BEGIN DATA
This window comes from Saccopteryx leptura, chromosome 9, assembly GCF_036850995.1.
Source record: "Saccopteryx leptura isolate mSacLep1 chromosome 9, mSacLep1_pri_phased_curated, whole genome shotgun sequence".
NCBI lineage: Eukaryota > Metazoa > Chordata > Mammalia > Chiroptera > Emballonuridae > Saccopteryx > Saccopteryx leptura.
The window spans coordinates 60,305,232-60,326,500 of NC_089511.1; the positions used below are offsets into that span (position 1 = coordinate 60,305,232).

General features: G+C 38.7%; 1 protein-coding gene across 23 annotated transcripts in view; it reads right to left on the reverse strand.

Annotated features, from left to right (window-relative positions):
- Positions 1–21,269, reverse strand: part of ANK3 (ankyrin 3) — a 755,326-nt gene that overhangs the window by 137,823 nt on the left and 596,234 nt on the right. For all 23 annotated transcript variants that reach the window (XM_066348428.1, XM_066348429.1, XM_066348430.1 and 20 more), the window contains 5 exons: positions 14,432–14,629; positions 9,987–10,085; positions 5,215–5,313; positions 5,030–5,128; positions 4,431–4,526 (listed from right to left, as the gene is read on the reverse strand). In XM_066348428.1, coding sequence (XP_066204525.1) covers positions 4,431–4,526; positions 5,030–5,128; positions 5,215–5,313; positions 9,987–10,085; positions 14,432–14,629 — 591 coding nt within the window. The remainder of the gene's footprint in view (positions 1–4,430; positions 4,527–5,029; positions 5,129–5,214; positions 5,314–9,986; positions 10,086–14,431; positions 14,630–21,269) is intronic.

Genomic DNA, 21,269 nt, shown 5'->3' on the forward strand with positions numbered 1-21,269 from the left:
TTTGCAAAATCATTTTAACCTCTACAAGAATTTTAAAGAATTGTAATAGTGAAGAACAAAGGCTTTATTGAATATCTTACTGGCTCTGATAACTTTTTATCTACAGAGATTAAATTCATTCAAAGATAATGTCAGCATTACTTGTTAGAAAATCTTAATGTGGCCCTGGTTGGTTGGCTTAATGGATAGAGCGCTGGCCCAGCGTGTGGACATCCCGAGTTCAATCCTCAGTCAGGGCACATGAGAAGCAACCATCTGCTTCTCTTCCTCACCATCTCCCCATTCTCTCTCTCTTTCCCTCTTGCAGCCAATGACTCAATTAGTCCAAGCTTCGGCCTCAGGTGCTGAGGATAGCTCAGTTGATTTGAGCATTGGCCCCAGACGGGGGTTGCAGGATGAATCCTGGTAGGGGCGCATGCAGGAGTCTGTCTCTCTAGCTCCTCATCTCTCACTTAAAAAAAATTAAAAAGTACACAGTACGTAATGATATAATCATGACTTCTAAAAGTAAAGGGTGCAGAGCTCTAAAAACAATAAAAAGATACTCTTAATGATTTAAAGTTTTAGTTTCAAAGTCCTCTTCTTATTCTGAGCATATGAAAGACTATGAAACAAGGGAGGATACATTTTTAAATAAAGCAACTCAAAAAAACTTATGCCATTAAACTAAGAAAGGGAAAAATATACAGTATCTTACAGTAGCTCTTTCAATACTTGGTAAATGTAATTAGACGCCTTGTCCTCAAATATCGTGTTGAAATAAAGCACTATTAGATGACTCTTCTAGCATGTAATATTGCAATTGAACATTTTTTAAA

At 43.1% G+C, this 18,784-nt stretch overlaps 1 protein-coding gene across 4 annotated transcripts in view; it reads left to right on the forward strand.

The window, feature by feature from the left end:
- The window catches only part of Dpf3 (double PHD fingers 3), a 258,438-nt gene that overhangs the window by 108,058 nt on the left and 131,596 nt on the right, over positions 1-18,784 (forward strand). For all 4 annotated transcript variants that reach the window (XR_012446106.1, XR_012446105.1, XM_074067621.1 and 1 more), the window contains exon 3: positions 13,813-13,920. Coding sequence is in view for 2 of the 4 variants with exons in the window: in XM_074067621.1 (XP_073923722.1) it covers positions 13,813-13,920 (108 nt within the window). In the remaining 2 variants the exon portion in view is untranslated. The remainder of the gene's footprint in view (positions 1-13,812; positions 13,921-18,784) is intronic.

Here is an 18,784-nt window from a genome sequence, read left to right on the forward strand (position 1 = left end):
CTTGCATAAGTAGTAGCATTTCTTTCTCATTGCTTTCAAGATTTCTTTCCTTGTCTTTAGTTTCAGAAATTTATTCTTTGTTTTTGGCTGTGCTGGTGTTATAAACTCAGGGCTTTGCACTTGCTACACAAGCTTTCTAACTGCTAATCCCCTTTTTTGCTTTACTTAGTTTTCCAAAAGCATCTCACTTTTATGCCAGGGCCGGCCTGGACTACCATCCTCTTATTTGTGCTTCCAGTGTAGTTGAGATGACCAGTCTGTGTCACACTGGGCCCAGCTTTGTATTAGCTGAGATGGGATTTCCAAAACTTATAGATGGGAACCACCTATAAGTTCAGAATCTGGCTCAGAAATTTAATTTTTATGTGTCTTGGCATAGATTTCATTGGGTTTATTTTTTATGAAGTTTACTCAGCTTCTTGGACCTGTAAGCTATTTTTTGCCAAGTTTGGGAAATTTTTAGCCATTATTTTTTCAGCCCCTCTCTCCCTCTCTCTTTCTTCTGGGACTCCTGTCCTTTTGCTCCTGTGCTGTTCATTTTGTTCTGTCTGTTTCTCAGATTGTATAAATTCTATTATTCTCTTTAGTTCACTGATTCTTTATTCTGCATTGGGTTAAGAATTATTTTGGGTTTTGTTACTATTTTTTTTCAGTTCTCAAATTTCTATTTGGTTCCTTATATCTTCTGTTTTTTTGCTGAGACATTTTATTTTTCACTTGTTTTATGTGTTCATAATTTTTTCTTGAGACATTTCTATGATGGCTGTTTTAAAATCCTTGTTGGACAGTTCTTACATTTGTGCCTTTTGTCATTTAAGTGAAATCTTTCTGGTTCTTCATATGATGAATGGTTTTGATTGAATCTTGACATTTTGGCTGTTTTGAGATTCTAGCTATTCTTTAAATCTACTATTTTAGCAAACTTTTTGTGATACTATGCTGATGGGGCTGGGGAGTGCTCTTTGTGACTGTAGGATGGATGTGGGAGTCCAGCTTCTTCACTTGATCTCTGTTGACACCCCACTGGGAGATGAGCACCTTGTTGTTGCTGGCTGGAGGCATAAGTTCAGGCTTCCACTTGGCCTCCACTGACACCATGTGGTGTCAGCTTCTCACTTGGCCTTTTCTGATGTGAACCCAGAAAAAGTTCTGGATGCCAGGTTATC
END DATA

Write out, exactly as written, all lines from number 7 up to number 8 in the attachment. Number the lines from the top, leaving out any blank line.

- Positions 1–21,269, reverse strand: part of ANK3 (ankyrin 3) — a 755,326-nt gene that overhangs the window by 137,823 nt on the left and 596,234 nt on the right. For all 23 annotated transcript variants that reach the window (XM_066348428.1, XM_066348429.1, XM_066348430.1 and 20 more), the window contains 5 exons: positions 14,432–14,629; positions 9,987–10,085; positions 5,215–5,313; positions 5,030–5,128; positions 4,431–4,526 (listed from right to left, as the gene is read on the reverse strand). In XM_066348428.1, coding sequence (XP_066204525.1) covers positions 4,431–4,526; positions 5,030–5,128; positions 5,215–5,313; positions 9,987–10,085; positions 14,432–14,629 — 591 coding nt within the window. The remainder of the gene's footprint in view (positions 1–4,430; positions 4,527–5,029; positions 5,129–5,214; positions 5,314–9,986; positions 10,086–14,431; positions 14,630–21,269) is intronic.

Genomic DNA, 21,269 nt, shown 5'->3' on the forward strand with positions numbered 1-21,269 from the left: